Q: We talked the distinction between a savoir and a lost cause. とはどういう意味ですか?
A: @bellswch *We’re taught the distinction between a savior and a lost cause.
Q: distinction とはどういう意味ですか?
A: Distinction means a difference or contrast between similar things or people
Q: succeed with great distinction とはどういう意味ですか?
A: succeed with the highest Marks, scoring, qualification or highest honours. I hope this helps.
Q: The fundamental distinction in the attribution literature is whether behavior is attributed either to an actor's situation or to an actor's disposition.
I am confused about what is the meaning of"literature""actor's situation""actor's disposition"here? とはどういう意味ですか?
A: "Literature" is books or reading material. "actor's situation" is the situation of an actor. Disposition is a word that l don't properly know the meaning of.


Q: historic historical (distinction?) を使った例文を教えて下さい。
A: It was an historic day.
He performed an historical study of ....
Q: distinction を使った例文を教えて下さい。
A: Distinction is a difference or contrast between similar things or people. I️ hope this helps.

구별은 차이 또는 비슷한 것 들 또는 사람들 사이의 대조. I️ 희망이 도움이 됩니다.
Q: distinction を使った例文を教えて下さい。
A: Are you wanting sentences with the word distinction?

ie. It is important to make the distinction between what he says and what he does.


Q: distinction , and contradiction と contradiction, collision はどう違いますか?
A: A distinction is a difference between similar things.
The distinctions between, for example, subspecies' of toad, are how we can tell them apart. Being the grammar nerd she was, she made a great distinction between "less" and "fewer."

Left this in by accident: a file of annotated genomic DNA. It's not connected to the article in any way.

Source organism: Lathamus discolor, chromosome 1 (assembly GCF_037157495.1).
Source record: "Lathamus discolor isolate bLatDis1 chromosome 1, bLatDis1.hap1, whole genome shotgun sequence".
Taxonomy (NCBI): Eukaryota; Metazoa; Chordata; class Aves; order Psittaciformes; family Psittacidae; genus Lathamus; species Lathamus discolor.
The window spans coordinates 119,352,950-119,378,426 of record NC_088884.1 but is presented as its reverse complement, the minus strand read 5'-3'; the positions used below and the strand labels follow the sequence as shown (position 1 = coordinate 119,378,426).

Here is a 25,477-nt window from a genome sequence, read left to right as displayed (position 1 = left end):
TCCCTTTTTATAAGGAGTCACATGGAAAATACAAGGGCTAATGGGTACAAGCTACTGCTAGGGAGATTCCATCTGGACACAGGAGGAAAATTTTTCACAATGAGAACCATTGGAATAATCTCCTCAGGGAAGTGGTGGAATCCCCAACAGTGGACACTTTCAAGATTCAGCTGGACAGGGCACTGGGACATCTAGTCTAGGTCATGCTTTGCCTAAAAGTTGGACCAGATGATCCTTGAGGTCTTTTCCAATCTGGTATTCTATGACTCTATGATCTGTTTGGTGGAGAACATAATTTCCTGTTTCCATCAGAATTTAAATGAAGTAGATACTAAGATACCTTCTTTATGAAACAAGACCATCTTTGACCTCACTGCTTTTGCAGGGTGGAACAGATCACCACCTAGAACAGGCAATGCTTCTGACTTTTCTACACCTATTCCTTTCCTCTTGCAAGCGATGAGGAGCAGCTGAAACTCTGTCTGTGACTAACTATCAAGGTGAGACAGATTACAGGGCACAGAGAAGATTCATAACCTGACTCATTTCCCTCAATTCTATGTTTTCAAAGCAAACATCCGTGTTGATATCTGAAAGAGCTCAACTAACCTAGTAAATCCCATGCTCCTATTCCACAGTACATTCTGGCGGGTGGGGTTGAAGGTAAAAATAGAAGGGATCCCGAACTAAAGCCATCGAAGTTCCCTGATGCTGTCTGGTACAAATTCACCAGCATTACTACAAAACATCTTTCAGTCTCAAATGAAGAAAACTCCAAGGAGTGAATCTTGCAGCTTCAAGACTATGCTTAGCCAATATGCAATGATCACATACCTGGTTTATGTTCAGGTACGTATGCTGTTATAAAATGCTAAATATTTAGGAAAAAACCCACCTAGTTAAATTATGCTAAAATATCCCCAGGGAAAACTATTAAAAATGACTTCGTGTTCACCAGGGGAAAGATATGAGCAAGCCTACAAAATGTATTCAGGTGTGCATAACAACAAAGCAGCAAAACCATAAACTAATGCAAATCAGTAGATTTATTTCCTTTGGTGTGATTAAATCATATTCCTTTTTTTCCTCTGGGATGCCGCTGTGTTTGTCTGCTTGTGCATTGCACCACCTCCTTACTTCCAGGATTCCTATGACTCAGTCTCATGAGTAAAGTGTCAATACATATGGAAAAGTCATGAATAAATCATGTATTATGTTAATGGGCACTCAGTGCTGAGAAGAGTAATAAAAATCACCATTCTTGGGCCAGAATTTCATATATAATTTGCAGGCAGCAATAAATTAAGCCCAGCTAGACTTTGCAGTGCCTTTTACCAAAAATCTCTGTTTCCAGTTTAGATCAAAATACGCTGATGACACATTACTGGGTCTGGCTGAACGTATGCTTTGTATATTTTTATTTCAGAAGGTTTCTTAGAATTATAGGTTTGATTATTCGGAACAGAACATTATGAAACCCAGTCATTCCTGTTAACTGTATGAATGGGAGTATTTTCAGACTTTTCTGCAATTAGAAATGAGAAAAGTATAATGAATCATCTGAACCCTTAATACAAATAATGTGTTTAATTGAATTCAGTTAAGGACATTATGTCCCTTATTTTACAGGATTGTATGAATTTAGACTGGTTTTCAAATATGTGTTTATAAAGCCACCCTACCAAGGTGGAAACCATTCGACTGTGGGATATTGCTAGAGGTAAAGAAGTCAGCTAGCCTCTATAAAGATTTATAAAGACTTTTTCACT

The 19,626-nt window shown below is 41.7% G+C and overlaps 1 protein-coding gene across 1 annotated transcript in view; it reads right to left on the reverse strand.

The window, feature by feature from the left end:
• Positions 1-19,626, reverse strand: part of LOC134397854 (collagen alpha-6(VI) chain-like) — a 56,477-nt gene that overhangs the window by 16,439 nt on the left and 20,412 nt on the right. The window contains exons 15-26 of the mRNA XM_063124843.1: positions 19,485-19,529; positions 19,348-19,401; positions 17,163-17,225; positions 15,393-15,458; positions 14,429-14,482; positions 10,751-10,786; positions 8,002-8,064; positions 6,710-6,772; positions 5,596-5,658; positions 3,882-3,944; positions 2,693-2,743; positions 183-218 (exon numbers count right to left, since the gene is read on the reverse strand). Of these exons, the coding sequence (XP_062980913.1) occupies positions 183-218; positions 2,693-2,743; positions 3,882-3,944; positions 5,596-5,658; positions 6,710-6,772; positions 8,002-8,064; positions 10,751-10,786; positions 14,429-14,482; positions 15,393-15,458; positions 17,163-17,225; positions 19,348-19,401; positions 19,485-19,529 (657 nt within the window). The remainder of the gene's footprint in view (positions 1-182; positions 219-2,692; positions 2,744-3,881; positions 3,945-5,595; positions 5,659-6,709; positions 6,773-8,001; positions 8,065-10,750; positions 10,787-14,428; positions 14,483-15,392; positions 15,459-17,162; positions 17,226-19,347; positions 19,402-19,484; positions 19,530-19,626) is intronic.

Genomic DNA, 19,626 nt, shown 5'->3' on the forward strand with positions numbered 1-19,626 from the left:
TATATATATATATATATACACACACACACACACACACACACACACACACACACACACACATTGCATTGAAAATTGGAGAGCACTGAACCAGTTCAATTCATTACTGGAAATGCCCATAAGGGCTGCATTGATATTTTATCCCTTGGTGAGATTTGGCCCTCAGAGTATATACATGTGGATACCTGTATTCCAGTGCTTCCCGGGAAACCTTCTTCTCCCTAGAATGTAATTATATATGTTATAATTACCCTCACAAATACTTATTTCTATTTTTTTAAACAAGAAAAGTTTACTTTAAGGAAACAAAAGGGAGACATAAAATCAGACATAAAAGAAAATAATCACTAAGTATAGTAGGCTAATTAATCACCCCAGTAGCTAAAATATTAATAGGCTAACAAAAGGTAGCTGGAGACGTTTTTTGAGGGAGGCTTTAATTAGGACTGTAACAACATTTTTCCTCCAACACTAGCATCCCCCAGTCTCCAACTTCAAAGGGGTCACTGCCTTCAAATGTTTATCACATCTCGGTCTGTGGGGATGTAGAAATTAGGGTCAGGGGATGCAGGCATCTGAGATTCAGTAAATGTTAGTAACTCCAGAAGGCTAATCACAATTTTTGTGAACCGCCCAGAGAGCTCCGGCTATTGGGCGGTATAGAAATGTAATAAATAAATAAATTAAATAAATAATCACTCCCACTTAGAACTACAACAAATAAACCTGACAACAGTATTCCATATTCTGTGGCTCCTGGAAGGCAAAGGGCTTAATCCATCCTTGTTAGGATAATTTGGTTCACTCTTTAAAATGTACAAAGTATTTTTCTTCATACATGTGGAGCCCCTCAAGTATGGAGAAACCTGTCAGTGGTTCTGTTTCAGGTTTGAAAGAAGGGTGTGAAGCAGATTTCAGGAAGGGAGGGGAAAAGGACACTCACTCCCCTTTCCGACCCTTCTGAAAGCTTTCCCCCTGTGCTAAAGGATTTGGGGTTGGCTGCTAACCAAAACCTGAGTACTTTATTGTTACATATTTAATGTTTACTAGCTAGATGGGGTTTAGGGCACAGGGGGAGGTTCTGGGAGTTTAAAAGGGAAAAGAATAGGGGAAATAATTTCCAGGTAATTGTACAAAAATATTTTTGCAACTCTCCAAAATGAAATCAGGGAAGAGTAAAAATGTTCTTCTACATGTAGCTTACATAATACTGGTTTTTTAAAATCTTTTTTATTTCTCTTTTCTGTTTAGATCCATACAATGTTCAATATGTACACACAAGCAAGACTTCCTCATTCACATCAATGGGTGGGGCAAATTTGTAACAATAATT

A contradiction is a combination of opposing elements/facts. (Elements that don't agree with each other)
If I said my shirt was purple, but an hour later said it was yellow, that would be a contradiction. To say that would be to contradict yourself.

A collision is when two objects hit each other violently. A car crash can also be called a collision.

I'm not sure if you meant to ask about "contrasts" as well; just ask if you want an explanation for "contrasts" or any of the other ones.
Q: distinction と discrimination はどう違いますか?
A: "distinction" implies finding a difference between two things whereas "discrimination" means preferring one to the other. "There is a distinction between wine made in different regions even if the same grapes are used." "To suggest that white people are more intelligent than black, or that black people are more intelligent than white is to indulge in blatant discrimination."
Q: distinction と discrimination はどう違いますか?
A: Distinction is more for contrasting a variety of things. Discrimination is more of the contrast between race or sex

Hope and fear are two distinct feelings.
The discrimination a century ago towards black people in the US was very clear.
Q: distinction と different はどう違いますか?
A: Distinction is the contrast between similar things or people, while difference is a point or way in which people or things are not the same.


Q: How to use "distinction"? I'm a bit confused with that word. は 英語 (アメリカ) で何と言いますか?
A: Distinction is a lot like difference, you would use distinction like you would difference. I like this explanation from the link below.